Atascadero is a study in contrasts.
This past week the dominant conversation around town has been the spectacular re-opening of the Colony’s city hall and the city’s insistence that everything be done right.
Closed for almost 10 years, the four-story City Administration Building was damaged when the San Simeon Earthquake struck in December 2003. But to everyone’s amazement, the city hall is once again dazzling, from the ceiling in the lower rotunda to the details in the door trim and “community counter” built to look like something right out of the 1920s. The Atascadero Historical Society’s vast photo collection adorns the walls on all four floors.
Those who visited the city hall have also been ecstatic over the exterior grounds and the restoration work on the four fountains that anchor each corner of the building.
Never miss a local story.
But a block away a new mural on an art store is worse that the one that kicked off the whole controversy in the first place. And another block away posters for senior pictures blow in the breeze, while two blocks from the city hall and the Sunken Gardens non-conforming signs are allowed to stand in the flower beds right next to the off ramp that leads into the downtown at Morro Road.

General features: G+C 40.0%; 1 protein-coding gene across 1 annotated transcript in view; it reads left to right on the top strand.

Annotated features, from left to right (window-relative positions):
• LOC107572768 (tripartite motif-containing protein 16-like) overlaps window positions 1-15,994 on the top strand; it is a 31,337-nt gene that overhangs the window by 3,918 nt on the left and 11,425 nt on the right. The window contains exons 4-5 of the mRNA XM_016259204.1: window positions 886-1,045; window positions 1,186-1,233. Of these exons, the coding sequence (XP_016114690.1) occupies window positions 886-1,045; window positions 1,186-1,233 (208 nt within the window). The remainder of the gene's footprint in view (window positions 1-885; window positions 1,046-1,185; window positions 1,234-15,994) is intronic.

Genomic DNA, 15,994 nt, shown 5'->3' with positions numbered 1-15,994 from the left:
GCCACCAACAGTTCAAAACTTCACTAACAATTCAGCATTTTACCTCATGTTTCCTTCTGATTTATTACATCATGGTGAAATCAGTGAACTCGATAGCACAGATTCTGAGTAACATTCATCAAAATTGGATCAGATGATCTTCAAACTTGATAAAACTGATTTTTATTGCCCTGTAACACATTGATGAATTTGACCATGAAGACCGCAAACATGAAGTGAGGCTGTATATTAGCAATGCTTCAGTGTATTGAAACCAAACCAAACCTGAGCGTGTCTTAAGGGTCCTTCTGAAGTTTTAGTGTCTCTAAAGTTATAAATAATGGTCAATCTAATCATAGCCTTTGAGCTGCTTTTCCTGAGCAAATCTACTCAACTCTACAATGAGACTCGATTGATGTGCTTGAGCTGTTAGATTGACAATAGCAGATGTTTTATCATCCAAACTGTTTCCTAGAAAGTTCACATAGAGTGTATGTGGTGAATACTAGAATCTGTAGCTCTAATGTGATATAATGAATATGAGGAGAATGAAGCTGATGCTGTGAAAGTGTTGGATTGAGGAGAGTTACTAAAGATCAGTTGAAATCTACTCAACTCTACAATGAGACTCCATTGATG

A defacto used-car lot is slowly taking shape right in the heart of the city’s showy civic center.
I find it hard to understand how the city can, on the one hand, work to enhance its appearance but then ignore those signs and banners that simply reinforce the garage sale appearance of Atascadero’s business community. Even the city’s new downtown signing efforts, intended to make the non-conforming A-frame signs disappear from the sidewalks, have failed to remove those very signs.
If we aren’t careful, more of those mechanical “person holding a sign board” will proliferate, just as those tall flag/banners have. The ones leading into the Vons and Rite Aid commercial center are ragged and faded. I notice more and more businesses are putting their names on vehicles and parking them in front of their stores. And more businesses are opting for a vinyl banner on their building instead of a more permanent, attractive sign.
It seems to me the millions the city is spending to make the town look better should be met with an equal thrust at enforcing its ordinances dealing with signs and banners throughout the town, not just in the downtown.